“Probably the most surprising thing actually this whole year is how quiet M&A has been, specifically M&A in technology,” the chief investment officer of Quantum Trading said on Benzinga’s PreMarket Prep radio show. “M&A activity has actually been pretty light this year, especially given how cheap the targets are and how rich the companies with the stock currency and the big coffers to buy are.”
By his assessment, the stagnancy is a hindrance even to ostensibly thriving corporations like International Business Machines Corp. (NYSE: IBM), Microsoft Corporation (NASDAQ: MSFT), Intel Corporation (NASDAQ: INTC), Oracle Corporation (NYSE: ORCL) and SAP SE (ADR) (NYSE: SAP).
These large-cap, high-liquidity tech firms need growth catalysts.
“Some of these stocks have performed really well even though the growth is low, but at some point, they need to buy the growth to sort of justify where their stock prices are,” Udall said.
A Stagnant Scene
The inactivity is neither for lack of options nor for lack of capital. Udall identifies a lot of cheaply trading targets and considers the likes of Microsoft financially positioned to close multiple deals.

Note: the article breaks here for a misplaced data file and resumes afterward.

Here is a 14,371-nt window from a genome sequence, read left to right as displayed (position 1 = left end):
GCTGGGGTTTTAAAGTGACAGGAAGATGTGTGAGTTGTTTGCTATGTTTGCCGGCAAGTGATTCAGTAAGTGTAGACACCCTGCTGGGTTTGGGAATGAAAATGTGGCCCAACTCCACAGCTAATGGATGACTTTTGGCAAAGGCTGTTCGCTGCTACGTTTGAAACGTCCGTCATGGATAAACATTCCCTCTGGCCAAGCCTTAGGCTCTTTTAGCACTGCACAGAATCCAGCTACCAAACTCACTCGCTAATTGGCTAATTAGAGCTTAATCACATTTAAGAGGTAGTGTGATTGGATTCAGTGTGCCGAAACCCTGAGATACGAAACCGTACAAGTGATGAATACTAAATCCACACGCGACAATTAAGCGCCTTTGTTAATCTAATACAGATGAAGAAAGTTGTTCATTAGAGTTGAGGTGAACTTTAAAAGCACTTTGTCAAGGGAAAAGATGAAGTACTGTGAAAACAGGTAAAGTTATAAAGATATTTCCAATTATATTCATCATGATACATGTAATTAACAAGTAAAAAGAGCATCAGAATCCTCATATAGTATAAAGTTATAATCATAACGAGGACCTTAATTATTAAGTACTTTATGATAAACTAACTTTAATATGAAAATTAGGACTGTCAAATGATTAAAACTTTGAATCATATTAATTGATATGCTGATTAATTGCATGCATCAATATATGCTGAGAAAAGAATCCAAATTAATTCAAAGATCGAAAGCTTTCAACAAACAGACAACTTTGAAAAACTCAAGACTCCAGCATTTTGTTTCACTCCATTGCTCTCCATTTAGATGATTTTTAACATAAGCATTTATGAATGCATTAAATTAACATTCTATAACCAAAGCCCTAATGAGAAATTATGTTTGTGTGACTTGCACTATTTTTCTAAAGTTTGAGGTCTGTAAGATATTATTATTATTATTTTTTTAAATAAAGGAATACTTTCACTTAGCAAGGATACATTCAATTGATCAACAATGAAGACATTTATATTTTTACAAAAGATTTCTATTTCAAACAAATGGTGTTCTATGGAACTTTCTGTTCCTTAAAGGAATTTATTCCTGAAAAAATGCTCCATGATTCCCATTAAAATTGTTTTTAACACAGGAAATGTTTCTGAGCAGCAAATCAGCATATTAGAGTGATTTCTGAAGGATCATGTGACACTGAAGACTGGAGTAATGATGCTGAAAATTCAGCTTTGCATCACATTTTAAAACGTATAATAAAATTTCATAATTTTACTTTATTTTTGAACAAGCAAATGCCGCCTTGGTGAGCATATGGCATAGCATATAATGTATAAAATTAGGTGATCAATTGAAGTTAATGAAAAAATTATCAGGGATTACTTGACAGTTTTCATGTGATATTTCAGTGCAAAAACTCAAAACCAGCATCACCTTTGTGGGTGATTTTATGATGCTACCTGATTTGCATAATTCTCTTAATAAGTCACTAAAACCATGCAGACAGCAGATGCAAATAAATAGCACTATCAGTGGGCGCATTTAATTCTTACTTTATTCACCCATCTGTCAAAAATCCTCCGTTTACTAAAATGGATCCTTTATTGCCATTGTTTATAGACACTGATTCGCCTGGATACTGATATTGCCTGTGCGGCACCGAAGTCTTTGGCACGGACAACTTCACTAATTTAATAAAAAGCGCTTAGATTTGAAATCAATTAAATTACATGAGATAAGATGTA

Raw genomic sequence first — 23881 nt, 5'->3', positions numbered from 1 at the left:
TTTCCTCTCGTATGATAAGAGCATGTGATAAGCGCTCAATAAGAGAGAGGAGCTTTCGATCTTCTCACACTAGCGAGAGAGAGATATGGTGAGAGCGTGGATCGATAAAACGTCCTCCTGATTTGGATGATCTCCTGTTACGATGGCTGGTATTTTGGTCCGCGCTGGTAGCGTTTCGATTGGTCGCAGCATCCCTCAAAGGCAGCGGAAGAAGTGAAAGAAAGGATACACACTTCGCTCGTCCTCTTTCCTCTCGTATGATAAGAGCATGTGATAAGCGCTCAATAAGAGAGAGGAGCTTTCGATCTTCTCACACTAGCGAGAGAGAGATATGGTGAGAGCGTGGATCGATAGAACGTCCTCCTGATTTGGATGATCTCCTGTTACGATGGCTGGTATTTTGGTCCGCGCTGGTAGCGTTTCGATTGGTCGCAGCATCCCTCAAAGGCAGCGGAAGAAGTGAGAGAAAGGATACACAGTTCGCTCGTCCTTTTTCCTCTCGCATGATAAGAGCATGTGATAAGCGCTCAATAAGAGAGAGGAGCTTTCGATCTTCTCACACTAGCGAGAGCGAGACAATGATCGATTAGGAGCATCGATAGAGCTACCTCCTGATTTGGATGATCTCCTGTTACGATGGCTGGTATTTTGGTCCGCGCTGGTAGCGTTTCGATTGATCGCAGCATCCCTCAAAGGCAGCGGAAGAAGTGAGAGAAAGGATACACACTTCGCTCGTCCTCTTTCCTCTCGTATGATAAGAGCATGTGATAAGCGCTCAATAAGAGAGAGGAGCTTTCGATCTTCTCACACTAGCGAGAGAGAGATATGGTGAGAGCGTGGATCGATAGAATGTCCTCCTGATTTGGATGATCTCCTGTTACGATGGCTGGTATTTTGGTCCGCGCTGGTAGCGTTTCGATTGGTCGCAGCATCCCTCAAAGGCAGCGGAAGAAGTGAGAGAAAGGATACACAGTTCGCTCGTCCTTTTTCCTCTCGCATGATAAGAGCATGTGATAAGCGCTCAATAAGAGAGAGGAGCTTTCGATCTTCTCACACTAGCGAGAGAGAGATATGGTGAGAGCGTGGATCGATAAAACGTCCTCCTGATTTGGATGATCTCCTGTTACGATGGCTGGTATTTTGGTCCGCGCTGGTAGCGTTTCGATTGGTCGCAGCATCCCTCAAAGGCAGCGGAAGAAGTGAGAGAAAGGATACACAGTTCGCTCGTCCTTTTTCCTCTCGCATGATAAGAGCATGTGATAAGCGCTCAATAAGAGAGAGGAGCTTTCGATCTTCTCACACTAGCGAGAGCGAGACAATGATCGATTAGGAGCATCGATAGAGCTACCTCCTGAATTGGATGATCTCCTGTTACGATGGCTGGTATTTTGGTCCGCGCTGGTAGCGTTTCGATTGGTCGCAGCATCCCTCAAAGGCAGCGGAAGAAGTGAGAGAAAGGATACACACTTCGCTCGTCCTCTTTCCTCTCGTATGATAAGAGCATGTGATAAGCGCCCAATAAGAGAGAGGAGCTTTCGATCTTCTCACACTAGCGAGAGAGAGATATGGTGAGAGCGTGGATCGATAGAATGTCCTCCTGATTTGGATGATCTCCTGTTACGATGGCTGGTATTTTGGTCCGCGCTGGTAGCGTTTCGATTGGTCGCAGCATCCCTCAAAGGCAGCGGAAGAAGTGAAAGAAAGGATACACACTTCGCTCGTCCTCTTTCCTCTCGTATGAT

“Microsoft in three deals could be a leading security company, and in one or two deals they could be a leading data analytics company,” he said. For example, the firm could upgrade its SQL Server with the “vastly superior products” of Splunk Inc (NASDAQ: SPLK), New Relic Inc (NYSE: NEWR) or Varonis Systems Inc (NASDAQ: VRNS).
When the big firms do make plays, they err in adding insignificant assets, like Microsoft’s purchase of LinkedIn, or waiting to buy until the target’s risen in value.
Such was the case with BroadSoft, whose buyout Udall predicted since 2014 when the premium was more attractive.
“Corporate buyers are just as dumb as the dumbest momentum buyers,” Udall said. “They don’t recognize something until it’s hitting them across the face with a two-by-four.”
He expects to see a similar story in Tableau Software Inc (NYSE: DATA) and Ambarella Inc (NASDAQ: AMBA), the latter of which he said should have already been bought by Intel. The “whopper of a deal” would bolster Ambarella’s R&D budget while improving Intel’s market leadership.
Firms like Splunk are also palatable for their “massive” total addressable markets far exceeding current market penetration, Udall said.
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